Previous Challenge Entry (Level 4 – Masters)
Topic: Flat (01/03/13)
TITLE: What the Cake Won
By Amy Michelle Wiley
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“Why are you playing with my good ingredients?” The cook materialized behind her, a bulk of scorn.
“I’m making a flat cake for the Dillypoot Fair.” But the cook was already gone and Pepisa’s voice echoed to an empty room.
Her hand shook as she poured in the spices. It was a stupid name for a delicious cake. Who cared if the top was perfectly flat?
Everyone did, though. It would be judged just as much on that as on the taste. But—Pepisa’s heart stuttered—if she won, the whole county would notice Pepisa Garlwer.
The cook slammed into her back. The woman grunted. “Do something useful or get out of the way.”
Pepisa squeezed away and glided her knife over the batter. It looked smooth as ice. For now. Any jostle could make it burp into a lump.
Why did she even try?
At last the timer chimed, and she stared toward the oven. Finally Pepisa stumbled forward and looked.
It was still flat.
She pulled it out, daring to breathe, daring to almost hope. She drizzled glaze over the top, her confidence strengthening as the topping hardened.
No one heard her squeak a request to be excused for the afternoon. Outside she gave a squeal. Did she really have a chance to win? The path to town was bumpy and long, but she floated over it with eyes only for the cake box.
A scream ripped through the air. The deep guttural bellow of an animal, followed by the sharp cry of a man.
Pepisa’s senses widened. There. A mountain of green scales reared to her right, full of writhing coils and furled wings. Rumors flashed through her head, stories of a wounded dragon living in the Taqipolt Flatlands.
The creature was focused on the only shelter in the flat field. The man crouched behind a rock, watching the monster of death stalk closer.
Pepisa set the cake box down and drew out her dagger. She eased closer, noticing the dragon’s chest swell. “Watch out!”
Too late. Flame roared from the dragon’s mouth, engulfing the rock and the grass around it.
But there! The man staggered out of the smoke, still alive.
The girl gasped for breath. Already the beast would be ready to send another blast.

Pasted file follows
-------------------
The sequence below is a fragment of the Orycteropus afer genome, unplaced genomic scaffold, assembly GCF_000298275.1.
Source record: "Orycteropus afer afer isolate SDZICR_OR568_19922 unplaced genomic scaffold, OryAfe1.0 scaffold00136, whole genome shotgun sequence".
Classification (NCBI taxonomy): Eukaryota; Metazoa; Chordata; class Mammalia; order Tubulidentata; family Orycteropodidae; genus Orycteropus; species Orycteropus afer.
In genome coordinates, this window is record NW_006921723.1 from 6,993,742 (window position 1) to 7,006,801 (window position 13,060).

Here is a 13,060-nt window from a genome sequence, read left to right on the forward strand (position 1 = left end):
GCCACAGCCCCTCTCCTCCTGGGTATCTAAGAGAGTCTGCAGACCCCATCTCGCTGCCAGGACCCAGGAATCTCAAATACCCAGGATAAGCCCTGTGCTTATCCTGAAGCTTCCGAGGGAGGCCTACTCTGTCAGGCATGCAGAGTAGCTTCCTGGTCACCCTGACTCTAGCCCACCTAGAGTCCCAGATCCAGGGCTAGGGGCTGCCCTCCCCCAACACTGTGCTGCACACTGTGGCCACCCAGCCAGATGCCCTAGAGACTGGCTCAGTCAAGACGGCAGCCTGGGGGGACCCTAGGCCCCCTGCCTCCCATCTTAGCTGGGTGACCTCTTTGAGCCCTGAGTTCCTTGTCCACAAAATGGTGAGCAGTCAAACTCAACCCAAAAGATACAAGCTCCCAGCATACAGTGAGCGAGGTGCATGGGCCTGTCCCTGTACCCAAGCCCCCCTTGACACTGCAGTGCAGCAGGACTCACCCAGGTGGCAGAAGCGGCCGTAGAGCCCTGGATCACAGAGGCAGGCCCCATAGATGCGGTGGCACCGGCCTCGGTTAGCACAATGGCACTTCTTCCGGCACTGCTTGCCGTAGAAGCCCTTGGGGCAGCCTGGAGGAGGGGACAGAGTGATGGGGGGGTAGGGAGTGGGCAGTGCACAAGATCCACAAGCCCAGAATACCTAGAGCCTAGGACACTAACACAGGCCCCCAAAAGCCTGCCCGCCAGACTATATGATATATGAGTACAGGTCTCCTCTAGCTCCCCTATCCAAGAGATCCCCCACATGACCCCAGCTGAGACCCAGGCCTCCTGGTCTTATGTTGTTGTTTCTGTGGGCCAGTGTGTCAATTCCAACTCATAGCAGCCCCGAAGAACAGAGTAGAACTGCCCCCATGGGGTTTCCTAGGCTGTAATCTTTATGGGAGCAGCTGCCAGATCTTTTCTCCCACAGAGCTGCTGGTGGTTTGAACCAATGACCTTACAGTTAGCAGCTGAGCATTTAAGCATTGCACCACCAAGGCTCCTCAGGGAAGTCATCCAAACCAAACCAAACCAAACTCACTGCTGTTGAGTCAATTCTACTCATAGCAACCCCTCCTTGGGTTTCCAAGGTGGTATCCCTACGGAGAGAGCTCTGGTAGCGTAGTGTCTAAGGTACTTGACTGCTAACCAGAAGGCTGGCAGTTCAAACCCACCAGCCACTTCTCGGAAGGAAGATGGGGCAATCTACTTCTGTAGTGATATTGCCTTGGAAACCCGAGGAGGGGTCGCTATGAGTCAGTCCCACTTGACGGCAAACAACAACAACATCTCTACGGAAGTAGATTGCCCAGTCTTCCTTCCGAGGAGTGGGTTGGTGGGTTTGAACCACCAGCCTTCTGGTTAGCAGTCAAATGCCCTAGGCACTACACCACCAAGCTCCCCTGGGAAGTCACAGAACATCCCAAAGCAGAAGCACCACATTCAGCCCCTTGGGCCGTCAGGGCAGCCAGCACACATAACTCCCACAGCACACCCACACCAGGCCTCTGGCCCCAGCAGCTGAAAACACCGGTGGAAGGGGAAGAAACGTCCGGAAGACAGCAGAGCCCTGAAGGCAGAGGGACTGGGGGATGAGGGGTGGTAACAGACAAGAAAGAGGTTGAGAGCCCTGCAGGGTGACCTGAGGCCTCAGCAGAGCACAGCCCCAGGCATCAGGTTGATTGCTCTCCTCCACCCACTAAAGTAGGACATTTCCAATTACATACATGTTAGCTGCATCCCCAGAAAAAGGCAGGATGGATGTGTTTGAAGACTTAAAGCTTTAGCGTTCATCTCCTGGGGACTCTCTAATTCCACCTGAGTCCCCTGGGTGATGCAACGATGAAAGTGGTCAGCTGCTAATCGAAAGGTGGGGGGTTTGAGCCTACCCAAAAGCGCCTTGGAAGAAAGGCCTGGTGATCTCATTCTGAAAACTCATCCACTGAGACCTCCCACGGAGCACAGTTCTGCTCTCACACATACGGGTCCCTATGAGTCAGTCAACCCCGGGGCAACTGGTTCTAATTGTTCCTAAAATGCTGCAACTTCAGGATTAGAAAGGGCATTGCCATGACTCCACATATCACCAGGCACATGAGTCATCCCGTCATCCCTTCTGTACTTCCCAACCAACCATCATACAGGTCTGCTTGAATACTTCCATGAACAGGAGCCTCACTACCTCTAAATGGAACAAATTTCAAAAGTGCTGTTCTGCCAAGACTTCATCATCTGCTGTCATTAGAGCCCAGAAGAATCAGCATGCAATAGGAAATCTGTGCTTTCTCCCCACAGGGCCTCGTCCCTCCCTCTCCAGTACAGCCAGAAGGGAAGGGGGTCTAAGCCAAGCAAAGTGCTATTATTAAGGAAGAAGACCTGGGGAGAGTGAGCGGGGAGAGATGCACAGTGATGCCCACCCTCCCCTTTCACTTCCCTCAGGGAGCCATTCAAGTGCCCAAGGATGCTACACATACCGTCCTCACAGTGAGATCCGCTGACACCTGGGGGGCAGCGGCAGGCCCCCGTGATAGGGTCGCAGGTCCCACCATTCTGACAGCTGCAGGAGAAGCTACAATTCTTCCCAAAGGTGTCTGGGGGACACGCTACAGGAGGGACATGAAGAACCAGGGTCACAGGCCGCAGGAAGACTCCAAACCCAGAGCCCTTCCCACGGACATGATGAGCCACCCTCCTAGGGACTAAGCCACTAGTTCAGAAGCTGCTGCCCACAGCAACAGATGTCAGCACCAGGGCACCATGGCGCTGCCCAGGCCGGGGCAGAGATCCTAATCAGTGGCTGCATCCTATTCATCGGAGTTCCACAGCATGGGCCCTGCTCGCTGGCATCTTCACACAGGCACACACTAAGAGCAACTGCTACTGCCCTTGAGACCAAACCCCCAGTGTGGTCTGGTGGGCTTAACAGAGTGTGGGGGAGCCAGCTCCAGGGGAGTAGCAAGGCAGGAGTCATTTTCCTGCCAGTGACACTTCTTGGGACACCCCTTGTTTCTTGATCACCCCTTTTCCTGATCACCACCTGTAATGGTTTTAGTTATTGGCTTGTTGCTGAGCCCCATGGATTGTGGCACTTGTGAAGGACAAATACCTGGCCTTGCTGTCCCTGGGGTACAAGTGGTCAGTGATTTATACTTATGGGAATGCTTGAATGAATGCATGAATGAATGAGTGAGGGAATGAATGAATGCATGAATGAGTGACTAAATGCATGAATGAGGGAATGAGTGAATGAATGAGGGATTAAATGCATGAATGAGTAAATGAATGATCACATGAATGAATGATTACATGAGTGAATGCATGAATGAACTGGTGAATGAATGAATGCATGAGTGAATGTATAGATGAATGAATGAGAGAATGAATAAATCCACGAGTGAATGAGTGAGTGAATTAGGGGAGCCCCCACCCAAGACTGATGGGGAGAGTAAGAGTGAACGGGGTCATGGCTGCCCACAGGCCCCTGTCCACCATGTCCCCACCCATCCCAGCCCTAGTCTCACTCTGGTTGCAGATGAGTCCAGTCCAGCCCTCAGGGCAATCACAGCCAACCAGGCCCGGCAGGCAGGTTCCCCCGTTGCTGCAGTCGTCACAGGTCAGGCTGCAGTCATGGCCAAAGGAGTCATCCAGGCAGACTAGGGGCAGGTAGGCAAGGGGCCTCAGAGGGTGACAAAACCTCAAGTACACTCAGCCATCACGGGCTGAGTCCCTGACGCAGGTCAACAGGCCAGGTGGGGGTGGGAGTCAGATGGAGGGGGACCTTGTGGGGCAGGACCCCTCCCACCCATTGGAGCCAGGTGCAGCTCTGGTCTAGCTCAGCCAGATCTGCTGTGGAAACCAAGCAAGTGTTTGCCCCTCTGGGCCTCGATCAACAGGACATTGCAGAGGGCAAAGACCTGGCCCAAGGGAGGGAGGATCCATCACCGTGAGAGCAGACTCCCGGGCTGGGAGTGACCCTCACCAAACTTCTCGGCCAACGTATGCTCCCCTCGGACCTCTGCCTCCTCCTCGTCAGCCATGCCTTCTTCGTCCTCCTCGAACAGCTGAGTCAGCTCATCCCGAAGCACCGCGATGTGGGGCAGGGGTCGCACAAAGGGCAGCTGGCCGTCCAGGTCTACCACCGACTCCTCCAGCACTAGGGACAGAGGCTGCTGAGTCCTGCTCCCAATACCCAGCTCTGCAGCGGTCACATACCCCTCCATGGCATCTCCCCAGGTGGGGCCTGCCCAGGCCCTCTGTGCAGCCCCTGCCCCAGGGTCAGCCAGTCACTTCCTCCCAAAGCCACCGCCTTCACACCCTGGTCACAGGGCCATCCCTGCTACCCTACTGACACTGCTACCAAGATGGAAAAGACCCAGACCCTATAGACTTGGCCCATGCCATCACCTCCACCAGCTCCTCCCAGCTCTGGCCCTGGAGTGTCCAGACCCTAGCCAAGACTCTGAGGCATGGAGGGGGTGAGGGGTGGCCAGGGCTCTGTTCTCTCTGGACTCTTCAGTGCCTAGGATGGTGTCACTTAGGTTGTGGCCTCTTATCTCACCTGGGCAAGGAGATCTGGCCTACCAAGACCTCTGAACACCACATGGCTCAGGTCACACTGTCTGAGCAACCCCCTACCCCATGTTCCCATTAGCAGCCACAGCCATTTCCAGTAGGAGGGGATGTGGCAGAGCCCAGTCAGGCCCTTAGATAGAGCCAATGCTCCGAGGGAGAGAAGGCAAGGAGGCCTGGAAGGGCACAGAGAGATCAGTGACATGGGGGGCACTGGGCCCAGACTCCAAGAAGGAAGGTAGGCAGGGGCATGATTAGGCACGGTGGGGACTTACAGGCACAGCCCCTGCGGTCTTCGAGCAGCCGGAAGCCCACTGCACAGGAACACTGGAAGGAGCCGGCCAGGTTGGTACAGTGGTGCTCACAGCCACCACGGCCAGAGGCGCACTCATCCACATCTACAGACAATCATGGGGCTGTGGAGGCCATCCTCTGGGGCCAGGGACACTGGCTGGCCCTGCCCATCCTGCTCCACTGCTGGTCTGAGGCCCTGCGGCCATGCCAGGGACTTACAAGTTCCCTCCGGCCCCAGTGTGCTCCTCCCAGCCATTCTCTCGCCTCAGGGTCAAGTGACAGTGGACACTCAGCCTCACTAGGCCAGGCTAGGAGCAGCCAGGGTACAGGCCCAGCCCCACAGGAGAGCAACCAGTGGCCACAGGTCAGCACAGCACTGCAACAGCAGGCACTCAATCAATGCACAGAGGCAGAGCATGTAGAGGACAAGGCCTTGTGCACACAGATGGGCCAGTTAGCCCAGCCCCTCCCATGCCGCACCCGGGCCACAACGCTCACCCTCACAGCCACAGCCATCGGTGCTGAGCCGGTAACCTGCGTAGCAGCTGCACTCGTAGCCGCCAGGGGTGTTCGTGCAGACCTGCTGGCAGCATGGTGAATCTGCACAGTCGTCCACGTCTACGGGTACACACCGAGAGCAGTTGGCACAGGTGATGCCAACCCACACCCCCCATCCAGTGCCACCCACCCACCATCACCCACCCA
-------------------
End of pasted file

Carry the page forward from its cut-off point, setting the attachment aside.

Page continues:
The man stumbled. He fumbled at his waist for a weapon.
No time. The dragon’s belly puffed again. Pepisa’s brain yelled at her to flee. She let it scream. Scream to give her adrenalin, courage. Her dagger flew through the air, finding its mark in the dragon’s scales.
The beast flipped his head. A stream of acid poured from the hole in its throat. It lunged toward the man, seeming unbothered by the wound. It sucked in another gust of air.
It coughed, smoke fluttering from its mouth. Steam sizzled from its neck.
Pepisa laughed. “I hit its fire gland!”
Her voice drew the beast’s gaze. It snorted.
Great. First time all day she got noticed, and it was by a dragon.
The man yelled. A whip snaked out, wrapping around the dragon’s thin neck, razor-sharp.
The green head rolled, fighting hard. But it was fighting for air, not against the man. Its eyes lolled back and it crashed to the ground.
Pepisa moved forward, her legs wobbly “Are you all right?”
The man turned toward her. His whiskers looked singed and red blisters showed through, but it didn’t look severe. Mostly it looked… handsome.
She looked away.
“I’m okay.” He began cleaning and coiling his whip. “It cornered me. But you,” he met her gaze, “you came out of nowhere. Saved my life.”
Pepisa shrugged. She had already spent enough of her life standing back, doing nothing much.
He lept to his feet. “Where were you headed, my lady? May I escort you?”
My lady? Her cheeks flushed. “I was going to the Dillypoot fair.” She found the box and eased off the top. The cake was still flat. Not a single bubble. A dim reminder of her desire for the whole county to know her name, her skill.
She set the box between them. “Let’s rest and have a snack first.”
What was a county of strangers, after all, when one had the attention of a kind dragon slayer?
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